This time of year carries with it the reminder to help those less fortunate. So it was kind of a strange kickoff to the year’s last quarter to have the federal government shut down for a couple of weeks, essentially showing us all how not to behave. Nothing has the potential to derail a good economic recovery like the background noise and uncertainty of a legislative snafu.
And so it was during the shutdown that my wife and I attended the Coast Guard Foundation’s 33rd Salute to the U.S. Coast Guard dinner in New York City. The foundation raises money to enhance the lives of members of the U.S. Coast Guard and their families, and this means funding scholarships for their children, outfitting fitness centers and other facilities for their use, and providing for morale-boosting programs. Full disclosure: My wife and I are invited to these dinners as guests of the foundation. We find it interesting to meet other guests, including U.S. Coast Guard personnel who are being honored for their accomplishments in the line of duty.
One such serviceman is AST2 Abram A. Heller, who serves as a rescue swimmer out of Air Station Barbers Point in Hawaii. He was honored for his efforts in August 2012 when his helicopter crew responded to a midnight distress call to help a seven-person sailboat crew that had abandoned ship. Because the HH-65 helicopter has limited seating, Heller gave up his spot and stayed in the life raft with the remaining three survivors until additional units could save them. A remarkable story, more so because it seemed the obvious solution to this impressive young man.
Now to be frank, the celebration at this year’s dinner was a bit muted. The Coast Guard brass that usually turns up to give speeches instead joined the party via prerecorded video, and the U.S. Coast Guard Band and the U.S. Coast Guard Academy Glee Club were not in attendance as usual. But the ballroom had 700 seats filled and the foundation’s Executive Director Anne Brengle told me the event topped the million-dollar fundraising mark.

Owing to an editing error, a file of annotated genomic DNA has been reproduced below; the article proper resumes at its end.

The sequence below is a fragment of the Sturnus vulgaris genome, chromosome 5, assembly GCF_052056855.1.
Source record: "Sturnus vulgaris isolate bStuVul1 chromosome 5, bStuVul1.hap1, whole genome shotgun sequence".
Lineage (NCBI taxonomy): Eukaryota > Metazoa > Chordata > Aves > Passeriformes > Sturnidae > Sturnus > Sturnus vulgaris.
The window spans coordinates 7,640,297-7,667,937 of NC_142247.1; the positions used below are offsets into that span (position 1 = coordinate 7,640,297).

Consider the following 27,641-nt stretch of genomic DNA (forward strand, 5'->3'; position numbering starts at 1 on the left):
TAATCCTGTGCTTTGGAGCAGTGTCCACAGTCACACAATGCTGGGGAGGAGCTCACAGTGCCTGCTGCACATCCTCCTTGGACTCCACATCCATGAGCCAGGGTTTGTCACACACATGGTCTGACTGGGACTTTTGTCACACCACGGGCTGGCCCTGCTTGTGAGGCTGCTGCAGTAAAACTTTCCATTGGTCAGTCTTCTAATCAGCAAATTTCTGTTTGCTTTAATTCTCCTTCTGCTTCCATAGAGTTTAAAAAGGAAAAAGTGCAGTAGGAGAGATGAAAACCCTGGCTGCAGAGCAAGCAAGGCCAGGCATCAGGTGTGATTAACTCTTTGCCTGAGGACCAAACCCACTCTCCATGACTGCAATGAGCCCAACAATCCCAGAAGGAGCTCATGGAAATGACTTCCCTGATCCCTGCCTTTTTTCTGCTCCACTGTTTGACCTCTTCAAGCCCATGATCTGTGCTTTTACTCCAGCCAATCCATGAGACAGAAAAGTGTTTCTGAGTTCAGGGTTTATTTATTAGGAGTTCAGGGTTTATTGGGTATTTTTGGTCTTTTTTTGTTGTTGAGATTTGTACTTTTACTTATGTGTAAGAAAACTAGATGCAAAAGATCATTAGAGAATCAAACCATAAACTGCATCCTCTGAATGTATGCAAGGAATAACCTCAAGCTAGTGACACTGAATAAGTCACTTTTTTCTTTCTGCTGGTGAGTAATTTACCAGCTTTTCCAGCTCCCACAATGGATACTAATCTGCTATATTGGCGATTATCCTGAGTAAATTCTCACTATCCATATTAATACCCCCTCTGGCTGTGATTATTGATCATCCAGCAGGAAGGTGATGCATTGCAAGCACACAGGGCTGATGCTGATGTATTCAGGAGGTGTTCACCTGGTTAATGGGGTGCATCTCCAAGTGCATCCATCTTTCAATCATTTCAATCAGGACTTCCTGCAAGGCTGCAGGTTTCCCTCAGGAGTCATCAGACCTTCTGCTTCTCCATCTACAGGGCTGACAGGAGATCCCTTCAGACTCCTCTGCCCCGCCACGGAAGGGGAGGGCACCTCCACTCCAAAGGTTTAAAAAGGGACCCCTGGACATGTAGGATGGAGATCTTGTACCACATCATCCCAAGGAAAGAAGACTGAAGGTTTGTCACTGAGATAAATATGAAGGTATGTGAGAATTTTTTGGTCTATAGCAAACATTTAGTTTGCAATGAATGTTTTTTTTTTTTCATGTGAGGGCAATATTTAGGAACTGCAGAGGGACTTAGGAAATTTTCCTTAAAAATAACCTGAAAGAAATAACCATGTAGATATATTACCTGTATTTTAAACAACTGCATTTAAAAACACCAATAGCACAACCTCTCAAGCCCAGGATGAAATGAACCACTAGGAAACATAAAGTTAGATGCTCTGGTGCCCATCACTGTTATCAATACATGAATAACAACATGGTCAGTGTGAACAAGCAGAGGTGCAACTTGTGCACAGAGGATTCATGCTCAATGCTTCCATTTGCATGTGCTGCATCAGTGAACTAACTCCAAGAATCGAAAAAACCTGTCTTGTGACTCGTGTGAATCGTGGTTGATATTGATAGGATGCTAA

Huh. So even when our institutions let us down, the resourceful chaps in the room still come through? No surprise there.
We have to face facts. There is often no cavalry coming to the rescue. And we may have to put up with more division and derision as leaders demarcate the boundaries of our society more clearly to further their initiatives. But we’re the ones who will have to chart the course out of various messes.
It stands to reason. Think about both the rewards and the perspective that boating gives each of us. I think you’ll come to realize that it’s no surprise we find ourselves in this role. Think back to when you started out with boating, and how your thought processes formed, your skills grew, and your confidence burgeoned.
Maybe you can remember finding yourself in a boating situation where you ultimately realized for the first time that you were on your own. Every one of you who’s reading this probably has such a story or maybe even two. We’d like to hear them, so please drop me an e-mail and share your tale.
You may have been very young when the itch began, and the scratching had to wait. I can remember my father saying no to me when I wanted to run our family skiff on a central Massachusetts pond. (I could just smell that ancient six-horse Evinrude puffing a blue contrail in my wake.) I was pretty sore about it, willing to learn my lessons the hard way. He didn’t see the same upside at the time. I got my turn soon enough, and as a father today I understand his decision.
The finer lines today seem to get obliterated in the lockstep of choosing sides: People who are told no often hear the word never. But it’s in our time at the helm and on the water that we’ve learned the nuance of leadership and the generosity so sorely missed in our national discourse.
Enjoy the season with loved ones, and I look forward to seeing you on the water.